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Telco-OTT bickering intensifies in India in 2023

In line with the global trend, this year saw hostility grow between India's telcos and OTTs.

Gagandeep Kaur

December 11, 2023

3 Min Read
(Source: Robert Harding/Alamy Stock Photo)

One of the biggest trends to emerge in 2023 in India is the changing equation between telcos and so-called over-the-top (OTT) companies. Several events over this year have demonstrated the growing hostility between the two.  

It all started with three private telcos – Reliance Jio, Bharti Airtel and Vodafone Idea – demanding that OTT players face similar regulations to those governing telcos, since they (the OTTs) provide similar data and voice services. The comments were made in response to a consultation paper on the regulatory mechanism for OTT communication services and selective banning of OTT services issued by the Telecom Regulatory Authority of India (TRAI).

This was followed by the telcos demanding that large traffic generators share the financial burden of building and maintaining the network. "Few of the top companies are generating around 80% of the data traffic on the telco networks. If the telco traffic is only consuming 20% of the network capacity and the rest comes from large traffic generators, then they should contribute to the network deployment and maintenance," says Lt. General Dr SP Kochhar, director general at the Cellular Operators Association of India (COAI), which represents several private telcos.

The conflict intensified with 128 startups writing to the TRAI that overregulation of OTTs would negatively impact net neutrality principles.

Related:Indian telcos want OTTs to contribute to network costs

The fair usage debate is, of course, a global phenomenon. Telcos worldwide, including Deutsche Telekom, Telefónica, Optus and Vodafone, have raised the issue of fair usage charges this year.

Indian Telegraph Act or IT Act?

In India, telcos come under the Indian Telegraph Act, and the OTTs are governed by the IT Act. Both are also governed by different ministries – while the Telecom Ministry manages the telecom industry, the OTTs come under the Ministry of Electronics and Information Technology.

The OTTs say they cannot come under the Telegraph Act because they don’t meet the requirements. "Telcos enjoy several unique rights that the OTTs lack. These include the rights to acquire spectrum, the right to obtain numbering resources, the right to interconnect with the PSTN and the right of way to build infrastructure. Since the OTTs are not interested in owning spectrum or interconnecting or building networks, they cannot be governed by the same laws," says TV Ramachandran, president of the Broadband India Forum (BIF), which counts several big players such as Meta, Netflix, Google and Amazon among its members.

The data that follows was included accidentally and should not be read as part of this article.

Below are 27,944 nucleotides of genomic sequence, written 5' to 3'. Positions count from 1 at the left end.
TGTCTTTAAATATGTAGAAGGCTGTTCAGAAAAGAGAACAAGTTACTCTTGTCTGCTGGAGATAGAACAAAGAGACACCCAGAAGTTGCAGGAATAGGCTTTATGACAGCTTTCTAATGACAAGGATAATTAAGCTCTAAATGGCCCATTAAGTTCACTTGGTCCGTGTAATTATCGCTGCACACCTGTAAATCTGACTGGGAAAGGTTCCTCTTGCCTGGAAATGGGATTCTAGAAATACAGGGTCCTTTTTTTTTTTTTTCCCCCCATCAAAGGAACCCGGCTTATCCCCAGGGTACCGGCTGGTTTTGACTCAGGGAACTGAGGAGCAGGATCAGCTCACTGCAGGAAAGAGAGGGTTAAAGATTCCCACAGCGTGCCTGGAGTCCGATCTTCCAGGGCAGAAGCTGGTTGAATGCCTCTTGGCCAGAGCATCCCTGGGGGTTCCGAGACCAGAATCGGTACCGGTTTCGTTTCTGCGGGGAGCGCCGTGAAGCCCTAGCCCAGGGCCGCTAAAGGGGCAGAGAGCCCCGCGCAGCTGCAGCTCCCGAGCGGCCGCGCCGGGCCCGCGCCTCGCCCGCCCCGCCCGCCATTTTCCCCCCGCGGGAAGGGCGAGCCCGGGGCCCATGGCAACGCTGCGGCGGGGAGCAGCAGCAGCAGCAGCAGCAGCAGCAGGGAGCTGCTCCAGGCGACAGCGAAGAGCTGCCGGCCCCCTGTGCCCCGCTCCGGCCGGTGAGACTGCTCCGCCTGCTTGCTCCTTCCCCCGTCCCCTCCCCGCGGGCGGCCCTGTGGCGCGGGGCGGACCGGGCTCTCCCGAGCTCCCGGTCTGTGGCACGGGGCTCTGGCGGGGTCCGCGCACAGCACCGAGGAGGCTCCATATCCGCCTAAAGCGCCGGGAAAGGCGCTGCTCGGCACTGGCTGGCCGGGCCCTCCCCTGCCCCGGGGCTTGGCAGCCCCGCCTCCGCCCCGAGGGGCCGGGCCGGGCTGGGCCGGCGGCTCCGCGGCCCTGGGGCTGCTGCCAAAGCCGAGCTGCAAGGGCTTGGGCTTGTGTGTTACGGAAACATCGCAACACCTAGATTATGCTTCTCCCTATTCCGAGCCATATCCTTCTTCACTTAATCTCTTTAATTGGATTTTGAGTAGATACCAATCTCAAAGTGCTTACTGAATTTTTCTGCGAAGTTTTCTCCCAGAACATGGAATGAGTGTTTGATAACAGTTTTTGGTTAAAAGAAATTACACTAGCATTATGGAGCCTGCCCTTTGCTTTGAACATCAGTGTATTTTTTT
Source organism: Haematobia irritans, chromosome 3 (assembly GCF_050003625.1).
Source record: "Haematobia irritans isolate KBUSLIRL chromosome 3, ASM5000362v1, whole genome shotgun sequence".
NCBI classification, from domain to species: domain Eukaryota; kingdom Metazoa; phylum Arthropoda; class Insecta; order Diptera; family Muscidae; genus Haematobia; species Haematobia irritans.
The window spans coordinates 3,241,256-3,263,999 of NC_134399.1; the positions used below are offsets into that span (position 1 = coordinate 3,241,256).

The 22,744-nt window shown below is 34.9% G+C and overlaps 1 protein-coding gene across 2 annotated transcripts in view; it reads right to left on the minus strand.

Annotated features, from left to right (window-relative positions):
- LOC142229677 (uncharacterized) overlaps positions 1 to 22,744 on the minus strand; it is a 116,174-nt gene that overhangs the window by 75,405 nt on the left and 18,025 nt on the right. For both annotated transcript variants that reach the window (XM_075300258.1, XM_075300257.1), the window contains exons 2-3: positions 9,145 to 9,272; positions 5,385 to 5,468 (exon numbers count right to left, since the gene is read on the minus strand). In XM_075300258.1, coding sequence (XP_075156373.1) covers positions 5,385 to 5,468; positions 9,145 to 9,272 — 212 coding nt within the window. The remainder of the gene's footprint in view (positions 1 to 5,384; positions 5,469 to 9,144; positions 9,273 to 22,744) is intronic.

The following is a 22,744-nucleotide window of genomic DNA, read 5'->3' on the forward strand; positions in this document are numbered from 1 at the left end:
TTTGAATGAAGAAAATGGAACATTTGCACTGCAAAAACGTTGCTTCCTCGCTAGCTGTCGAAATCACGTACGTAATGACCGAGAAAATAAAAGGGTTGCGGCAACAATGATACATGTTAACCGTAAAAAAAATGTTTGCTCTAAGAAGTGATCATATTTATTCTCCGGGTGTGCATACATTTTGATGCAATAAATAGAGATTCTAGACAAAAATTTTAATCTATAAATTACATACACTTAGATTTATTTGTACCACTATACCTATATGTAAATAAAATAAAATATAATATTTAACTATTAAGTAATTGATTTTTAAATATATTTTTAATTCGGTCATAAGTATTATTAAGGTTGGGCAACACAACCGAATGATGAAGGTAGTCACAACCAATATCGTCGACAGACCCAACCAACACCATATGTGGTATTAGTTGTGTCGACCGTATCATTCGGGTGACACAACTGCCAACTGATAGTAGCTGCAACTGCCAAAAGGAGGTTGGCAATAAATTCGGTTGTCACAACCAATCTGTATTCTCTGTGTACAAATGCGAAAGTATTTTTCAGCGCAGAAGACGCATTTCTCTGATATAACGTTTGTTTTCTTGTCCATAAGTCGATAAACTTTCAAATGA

Related:Indian regulator launches consultation into OTT service restrictions

"There is no comparison between the services offered by the telcos and the OTTs. Can you really compare SMS with WhatsApp? Both the services are complementary and symbiotic and it is important they work together. A case in point is the COVID-19 pandemic when both telcos and OTT players came together to work in tandem,” adds Ramachandran.

This is not a new conflict in India. It first erupted in 2015 when Facebook (now Meta) collaborated with some telcos in the country as part of its Internet.org initiative, which sought to bridge the digital divide by offering access to some websites free of charge. This was seen as not being in line with the principles of net neutrality. 

In addition, Airtel launched Airtel Zero, which allowed companies to pay on behalf of the consumers if they accessed their website on Airtel's network. This move led to massive criticism from several sides and finally the TRAI had to come out with a separate consultation paper and recommendations on the topic.

As the year draws to a close, there appears to be no end in sight to the growing conflict between telcos and OTTs: 2024 may see the conflict intensify.

About the Author(s)

Gagandeep Kaur

Contributing Editor

With more than a decade of experience, Gagandeep Kaur Sodhi has worked for the most prominent Indian communications industry publications including Dataquest, Business Standard, The Times of India, and Voice&Data, as well as for Light Reading. Delhi-based Kaur, who has knowledge of and covers a broad range of telecom industry developments, regularly interacts with the senior management of companies in India's telecom sector and has been directly responsible for delegate and speaker acquisition for prominent events such as Mobile Broadband Summit, 4G World India, and Next Generation Packet Transport Network.

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